"And he began to speak boldly in the synagogue: whom when Aquila and Priscilla had heard, they took him unto them, and expounded unto him the way of God more perfectly." (Acts 18:26)
The man referred to in this verse—Apollos—was certainly no novice or first-year Bible student. His resume, according to verses twenty-four and twenty-five, would have read something like this: "Mighty in the Scriptures; eloquent and fervent in speech; diligent in the things of the Lord." Verse twenty-five ends by saying, however, that there was a gap in his knowledge. He knew only the baptism of John. By this, I take it that his conception of baptism did not go beyond John's physical to the Holy Spirit's (Luke 3:16), a serious deficiency in any believer's Bible knowledge.
Now Apollos could have reasoned, "Hey, I've got a great ministry going here. I'm being used, aren't I? What could this couple, who're just tent makers, add to me?" To his credit, however, he did not reason that way; and because he was willing to allow Aquila and Priscilla to expound the Word of God "more perfectly" to them, we read in verses twenty-seven and twenty-eight that he was able to be even greater help to the brethren and make an even more convincing argument for the Deity of Jesus Christ from the Scriptures.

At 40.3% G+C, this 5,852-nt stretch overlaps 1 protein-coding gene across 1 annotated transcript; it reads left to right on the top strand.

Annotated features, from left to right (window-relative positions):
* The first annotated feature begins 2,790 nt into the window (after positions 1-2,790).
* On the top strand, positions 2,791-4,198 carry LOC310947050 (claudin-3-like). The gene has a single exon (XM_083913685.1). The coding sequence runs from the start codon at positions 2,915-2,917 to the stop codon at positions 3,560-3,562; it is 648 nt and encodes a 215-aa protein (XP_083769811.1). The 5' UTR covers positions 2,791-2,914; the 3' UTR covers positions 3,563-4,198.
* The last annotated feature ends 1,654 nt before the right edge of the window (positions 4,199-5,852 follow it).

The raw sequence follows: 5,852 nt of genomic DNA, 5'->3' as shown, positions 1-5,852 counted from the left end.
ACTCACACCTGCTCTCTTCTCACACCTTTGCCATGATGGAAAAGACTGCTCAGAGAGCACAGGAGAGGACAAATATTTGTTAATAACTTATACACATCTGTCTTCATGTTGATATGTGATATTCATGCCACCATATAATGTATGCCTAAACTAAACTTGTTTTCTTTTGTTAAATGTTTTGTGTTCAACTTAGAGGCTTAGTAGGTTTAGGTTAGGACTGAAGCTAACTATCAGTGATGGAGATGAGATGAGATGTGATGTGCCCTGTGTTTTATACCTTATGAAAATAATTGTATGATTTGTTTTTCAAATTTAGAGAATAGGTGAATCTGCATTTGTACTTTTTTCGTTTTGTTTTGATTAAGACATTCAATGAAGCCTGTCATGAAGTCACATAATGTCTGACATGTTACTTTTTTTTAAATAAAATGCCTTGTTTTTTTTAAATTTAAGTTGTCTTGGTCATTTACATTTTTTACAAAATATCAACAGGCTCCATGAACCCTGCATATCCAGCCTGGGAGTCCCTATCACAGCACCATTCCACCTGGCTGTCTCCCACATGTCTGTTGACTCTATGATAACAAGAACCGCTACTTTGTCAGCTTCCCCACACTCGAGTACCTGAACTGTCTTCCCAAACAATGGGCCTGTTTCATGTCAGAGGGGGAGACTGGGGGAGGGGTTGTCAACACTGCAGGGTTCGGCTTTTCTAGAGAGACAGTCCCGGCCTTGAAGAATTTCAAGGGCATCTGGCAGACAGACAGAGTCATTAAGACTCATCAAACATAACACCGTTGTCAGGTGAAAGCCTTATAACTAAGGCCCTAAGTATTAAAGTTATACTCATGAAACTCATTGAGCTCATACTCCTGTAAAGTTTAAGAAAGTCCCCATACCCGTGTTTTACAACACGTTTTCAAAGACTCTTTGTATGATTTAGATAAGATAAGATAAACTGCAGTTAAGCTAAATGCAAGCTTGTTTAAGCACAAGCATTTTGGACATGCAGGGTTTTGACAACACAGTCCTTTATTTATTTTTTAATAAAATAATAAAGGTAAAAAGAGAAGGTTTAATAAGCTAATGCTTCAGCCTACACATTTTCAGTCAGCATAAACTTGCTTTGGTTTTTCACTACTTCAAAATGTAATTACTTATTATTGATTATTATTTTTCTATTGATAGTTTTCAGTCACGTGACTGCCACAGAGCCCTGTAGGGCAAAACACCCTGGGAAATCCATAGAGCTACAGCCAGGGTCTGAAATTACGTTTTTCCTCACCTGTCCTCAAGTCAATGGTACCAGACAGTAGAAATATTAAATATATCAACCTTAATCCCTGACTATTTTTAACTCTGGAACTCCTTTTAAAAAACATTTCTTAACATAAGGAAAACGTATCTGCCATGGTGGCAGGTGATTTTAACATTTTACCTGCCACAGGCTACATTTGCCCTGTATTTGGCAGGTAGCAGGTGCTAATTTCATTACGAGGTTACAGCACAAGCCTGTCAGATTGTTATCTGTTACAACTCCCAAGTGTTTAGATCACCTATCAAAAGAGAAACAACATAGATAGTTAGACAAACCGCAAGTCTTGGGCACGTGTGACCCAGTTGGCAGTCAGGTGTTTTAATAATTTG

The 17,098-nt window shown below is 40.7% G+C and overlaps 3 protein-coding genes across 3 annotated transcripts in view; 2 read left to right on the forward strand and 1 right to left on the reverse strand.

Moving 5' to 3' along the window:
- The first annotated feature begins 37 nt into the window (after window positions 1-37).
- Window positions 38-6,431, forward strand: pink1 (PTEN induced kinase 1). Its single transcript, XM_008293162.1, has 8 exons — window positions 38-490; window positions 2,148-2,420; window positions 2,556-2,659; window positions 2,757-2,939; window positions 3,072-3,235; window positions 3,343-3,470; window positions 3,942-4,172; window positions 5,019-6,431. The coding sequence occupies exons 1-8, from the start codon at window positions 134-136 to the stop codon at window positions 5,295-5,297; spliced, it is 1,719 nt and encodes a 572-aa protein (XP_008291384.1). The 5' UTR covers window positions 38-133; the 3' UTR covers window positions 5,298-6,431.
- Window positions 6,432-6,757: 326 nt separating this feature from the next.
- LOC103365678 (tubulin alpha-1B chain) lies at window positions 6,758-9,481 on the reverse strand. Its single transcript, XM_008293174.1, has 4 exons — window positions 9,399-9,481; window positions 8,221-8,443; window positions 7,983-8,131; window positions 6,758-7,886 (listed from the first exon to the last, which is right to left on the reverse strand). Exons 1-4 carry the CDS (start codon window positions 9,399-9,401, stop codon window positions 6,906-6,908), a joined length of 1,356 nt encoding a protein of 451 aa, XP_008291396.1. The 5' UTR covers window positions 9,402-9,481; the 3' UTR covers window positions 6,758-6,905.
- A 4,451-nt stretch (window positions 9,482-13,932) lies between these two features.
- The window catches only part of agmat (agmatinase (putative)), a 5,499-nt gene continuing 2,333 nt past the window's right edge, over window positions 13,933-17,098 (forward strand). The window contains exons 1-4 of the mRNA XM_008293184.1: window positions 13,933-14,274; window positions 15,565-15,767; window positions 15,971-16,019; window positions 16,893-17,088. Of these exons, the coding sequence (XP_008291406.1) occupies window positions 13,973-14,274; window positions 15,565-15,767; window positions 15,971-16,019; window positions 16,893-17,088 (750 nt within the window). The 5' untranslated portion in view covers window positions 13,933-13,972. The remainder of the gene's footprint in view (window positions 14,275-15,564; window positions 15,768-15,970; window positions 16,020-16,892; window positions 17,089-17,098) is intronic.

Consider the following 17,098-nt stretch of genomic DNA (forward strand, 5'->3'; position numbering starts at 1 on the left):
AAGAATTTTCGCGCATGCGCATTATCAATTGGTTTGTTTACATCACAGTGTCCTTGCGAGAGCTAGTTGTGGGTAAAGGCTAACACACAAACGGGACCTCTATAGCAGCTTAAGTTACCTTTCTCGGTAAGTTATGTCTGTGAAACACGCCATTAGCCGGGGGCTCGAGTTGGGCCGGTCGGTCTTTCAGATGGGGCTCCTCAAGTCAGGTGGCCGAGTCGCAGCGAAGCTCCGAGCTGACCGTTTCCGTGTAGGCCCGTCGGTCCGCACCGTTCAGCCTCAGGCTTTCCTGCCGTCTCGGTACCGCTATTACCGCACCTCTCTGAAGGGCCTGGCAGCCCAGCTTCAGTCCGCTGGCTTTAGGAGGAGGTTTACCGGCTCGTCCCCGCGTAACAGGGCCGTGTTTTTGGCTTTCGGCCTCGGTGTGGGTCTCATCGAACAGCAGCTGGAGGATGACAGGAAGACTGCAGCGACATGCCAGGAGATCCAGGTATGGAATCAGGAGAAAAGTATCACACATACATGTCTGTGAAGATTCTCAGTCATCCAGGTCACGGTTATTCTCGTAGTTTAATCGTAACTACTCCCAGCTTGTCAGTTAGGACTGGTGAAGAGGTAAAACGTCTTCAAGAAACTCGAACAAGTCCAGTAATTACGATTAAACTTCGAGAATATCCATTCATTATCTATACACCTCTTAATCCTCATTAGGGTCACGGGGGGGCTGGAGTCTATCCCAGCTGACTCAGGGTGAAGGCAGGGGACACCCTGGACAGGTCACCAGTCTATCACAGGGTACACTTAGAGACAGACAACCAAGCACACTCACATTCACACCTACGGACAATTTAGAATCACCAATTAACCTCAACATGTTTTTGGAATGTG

If this Bible teacher and great orator needed instruction and correction, wouldn't it be safe to say our own Bible knowledge is always going to need some perfecting? The catch, however, is whether or not we are willing to allow God to use whomever He chooses to do the teaching and/or correcting. Pastors, elders, and teachers, to be sure; but we must never forget to be on the look out for that humble man or woman—whatever their occupation or station in life—who knows God, lives in His Word, and therefore, may be well qualified to perfect what is lacking in our Christian experience.
The word, "teachableness" has lost favor in today's vocabulary, and, sadly, so has the virtue itself. But you and I should constantly be nurturing this grace in our lives, since it is obvious that our usefulness to God will always be in direct proportion to how teachable we are.
He who will not learn from the unlikely is unlikely to learn at all.